Abu Dhabi, UAEMonday 10 August 2020

Trump downgrades EU diplomatic status without telling Brussels

EU officials were surprised by the move but said it would not damage relations with Washington

President Donald Trump (R) has never hid his dislike of the EU, led by European Commission chief Jean-Claude Juncker (L). EPA.
President Donald Trump (R) has never hid his dislike of the EU, led by European Commission chief Jean-Claude Juncker (L). EPA.

The Trump administration downgraded the status of the EU mission to the US last year – failing to inform Brussels as it did so.

The move reversed a decision made by Mr Trump’s predecessor Barack Obama in 2016 to upgrade the EU’s status to a nation state.

“We were not notified of any change. We expect the diplomatic practice established some years ago to be observed,” said EU spokesman Maja Kocijancic in a statement.

“The entry into force of the Lisbon Treaty substantially enhanced the EU’s status in external relations and this is amply recognised by most of the countries around the world,” she added.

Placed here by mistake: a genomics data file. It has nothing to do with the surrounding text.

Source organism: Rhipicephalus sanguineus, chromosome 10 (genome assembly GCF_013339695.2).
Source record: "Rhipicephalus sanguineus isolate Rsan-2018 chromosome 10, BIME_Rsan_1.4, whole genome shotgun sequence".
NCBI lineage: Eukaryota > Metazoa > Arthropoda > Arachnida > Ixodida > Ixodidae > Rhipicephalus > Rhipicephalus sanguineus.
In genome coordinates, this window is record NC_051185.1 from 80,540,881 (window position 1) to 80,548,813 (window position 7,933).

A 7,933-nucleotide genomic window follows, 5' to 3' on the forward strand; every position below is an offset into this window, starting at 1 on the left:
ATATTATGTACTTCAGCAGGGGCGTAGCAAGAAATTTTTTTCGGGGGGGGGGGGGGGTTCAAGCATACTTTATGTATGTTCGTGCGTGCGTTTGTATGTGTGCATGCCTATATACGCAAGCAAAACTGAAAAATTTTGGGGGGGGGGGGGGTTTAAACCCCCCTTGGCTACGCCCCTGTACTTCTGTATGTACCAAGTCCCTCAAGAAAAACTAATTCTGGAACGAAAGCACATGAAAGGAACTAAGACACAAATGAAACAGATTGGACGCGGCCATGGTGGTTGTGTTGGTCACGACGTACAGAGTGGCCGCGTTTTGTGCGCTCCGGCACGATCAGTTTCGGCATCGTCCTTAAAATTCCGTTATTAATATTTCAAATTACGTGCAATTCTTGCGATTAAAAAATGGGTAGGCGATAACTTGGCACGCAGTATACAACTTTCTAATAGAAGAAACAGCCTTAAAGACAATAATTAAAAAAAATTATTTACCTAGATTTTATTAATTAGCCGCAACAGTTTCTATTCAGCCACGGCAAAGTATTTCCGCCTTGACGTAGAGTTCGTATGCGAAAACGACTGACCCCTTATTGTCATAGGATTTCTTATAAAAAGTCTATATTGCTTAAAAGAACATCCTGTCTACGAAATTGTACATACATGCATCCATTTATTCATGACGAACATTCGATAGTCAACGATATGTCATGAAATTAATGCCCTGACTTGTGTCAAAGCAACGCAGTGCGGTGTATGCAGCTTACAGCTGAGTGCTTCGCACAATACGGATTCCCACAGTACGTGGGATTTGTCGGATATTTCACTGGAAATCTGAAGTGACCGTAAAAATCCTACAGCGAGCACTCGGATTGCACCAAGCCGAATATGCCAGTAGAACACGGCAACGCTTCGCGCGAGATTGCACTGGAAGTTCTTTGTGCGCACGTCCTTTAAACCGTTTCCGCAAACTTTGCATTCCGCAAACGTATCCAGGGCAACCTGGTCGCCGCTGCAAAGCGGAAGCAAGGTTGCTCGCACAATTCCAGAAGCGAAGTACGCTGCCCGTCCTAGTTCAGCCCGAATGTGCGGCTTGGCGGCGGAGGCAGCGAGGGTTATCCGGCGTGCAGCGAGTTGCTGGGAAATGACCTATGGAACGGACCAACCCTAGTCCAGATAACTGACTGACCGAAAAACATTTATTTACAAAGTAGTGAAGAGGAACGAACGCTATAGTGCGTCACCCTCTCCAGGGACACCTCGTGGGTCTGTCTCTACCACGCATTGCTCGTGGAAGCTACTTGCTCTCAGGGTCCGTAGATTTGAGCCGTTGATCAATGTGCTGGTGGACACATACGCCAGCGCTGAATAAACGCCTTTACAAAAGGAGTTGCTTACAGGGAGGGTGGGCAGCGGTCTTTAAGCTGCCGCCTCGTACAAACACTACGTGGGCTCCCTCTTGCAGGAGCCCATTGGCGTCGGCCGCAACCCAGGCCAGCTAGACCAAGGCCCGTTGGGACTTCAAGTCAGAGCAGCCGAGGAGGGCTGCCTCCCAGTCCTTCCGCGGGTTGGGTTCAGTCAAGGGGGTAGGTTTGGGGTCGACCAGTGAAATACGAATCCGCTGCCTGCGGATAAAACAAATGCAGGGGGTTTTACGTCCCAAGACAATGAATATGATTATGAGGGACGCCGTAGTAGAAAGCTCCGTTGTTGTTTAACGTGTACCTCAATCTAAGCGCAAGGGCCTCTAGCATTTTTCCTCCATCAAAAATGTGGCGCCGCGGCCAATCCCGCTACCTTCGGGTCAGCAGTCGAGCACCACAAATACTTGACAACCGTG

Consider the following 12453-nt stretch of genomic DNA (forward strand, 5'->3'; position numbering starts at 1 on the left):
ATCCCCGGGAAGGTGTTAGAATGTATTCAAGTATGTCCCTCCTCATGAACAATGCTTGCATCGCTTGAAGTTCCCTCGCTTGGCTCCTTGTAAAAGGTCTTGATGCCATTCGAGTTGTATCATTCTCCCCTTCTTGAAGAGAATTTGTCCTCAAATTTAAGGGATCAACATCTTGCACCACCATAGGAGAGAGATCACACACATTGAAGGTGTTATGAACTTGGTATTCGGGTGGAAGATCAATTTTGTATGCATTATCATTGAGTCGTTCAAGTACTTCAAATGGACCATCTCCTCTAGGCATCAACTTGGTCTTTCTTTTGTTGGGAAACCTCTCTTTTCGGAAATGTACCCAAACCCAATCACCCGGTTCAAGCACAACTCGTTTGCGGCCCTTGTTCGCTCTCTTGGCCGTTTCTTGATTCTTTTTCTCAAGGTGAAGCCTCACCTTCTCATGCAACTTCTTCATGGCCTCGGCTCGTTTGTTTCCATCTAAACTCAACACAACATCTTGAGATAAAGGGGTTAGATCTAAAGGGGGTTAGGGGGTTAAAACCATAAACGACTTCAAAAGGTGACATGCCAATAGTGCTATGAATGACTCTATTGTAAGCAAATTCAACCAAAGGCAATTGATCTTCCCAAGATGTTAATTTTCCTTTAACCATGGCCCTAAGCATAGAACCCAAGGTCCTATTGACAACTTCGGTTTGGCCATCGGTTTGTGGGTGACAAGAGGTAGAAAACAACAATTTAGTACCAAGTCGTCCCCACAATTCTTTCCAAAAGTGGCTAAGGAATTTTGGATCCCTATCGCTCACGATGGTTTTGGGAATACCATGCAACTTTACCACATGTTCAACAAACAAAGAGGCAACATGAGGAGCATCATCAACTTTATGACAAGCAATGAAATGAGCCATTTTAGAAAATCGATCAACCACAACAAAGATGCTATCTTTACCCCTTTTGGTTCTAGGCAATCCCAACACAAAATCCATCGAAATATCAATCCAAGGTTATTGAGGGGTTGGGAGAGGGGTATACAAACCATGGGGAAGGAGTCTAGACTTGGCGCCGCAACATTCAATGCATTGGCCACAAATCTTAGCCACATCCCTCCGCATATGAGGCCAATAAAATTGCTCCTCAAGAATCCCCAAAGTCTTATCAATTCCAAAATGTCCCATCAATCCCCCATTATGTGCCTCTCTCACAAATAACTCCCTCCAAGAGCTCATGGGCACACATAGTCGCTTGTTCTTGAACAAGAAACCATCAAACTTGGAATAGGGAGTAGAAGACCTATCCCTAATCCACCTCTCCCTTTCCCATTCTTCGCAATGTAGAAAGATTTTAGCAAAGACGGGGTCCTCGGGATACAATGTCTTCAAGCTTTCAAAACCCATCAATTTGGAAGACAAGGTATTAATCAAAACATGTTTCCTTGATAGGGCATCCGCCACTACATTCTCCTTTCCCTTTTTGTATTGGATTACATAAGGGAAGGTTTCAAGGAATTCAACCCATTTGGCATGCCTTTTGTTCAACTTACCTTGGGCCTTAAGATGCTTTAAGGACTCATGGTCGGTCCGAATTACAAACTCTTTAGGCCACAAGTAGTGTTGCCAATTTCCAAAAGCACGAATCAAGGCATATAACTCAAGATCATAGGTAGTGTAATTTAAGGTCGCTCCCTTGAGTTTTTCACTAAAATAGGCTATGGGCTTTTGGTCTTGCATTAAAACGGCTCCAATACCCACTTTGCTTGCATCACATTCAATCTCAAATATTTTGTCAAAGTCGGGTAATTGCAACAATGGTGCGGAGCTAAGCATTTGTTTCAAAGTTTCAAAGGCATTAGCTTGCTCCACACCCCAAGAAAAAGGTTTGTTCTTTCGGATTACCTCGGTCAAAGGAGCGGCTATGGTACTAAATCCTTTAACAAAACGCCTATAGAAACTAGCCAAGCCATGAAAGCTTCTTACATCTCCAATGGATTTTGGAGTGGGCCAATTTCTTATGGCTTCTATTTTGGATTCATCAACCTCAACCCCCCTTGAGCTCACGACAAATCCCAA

The 2007 Lisbon treaty sought to bolster the “efficiency and democratic legitimacy” of the bloc, with critics saying it would centralise the EU.

“We understand that there was a recent change in the way the diplomatic precedence list is implemented by the United States’ Protocol,” said Ms Kocijanic

“We are discussing with the relevant services in the administration possible implications for the EU Delegation in Washington.”

The development, first reported on Tuesday by German broadcaster Deutche Welle, was discovered by Brussel’s year when the EU’s representative to Washington, David O’Sullivan, was not invited to a number of events. Confirmation came as the lead up to the funeral of former president George HW Bush.


Read more:

EU agrees on sanctions against Iranian intelligence services

EU states begin to desert upcoming UN migrant pact

US seeks to condemn Hamas by name in landmark UN resolution


Diplomatic protocol meant ambassadors were called up to pay their respects in chronological order dependent on how long they had been in the role - with the longest-serving the first. Despite Mr O’Sullivan being in the role since 2014 he was, however, called up last. An EU official said noses were out of joint since then: “"I can confirm that this has not been well received in Brussels.”

Despite the surprising news there was no suggestion it would seriously impact the transatlantic relationship, with Ms Kocijanic saying: “we remain natural partners, natural friends, and our friendship with the US is here to stay.”

The State Department has refused to comment, citing the US government shutdown.

Updated: January 8, 2019 08:00 PM



Editor's Picks
Sign up to our daily email
Most Popular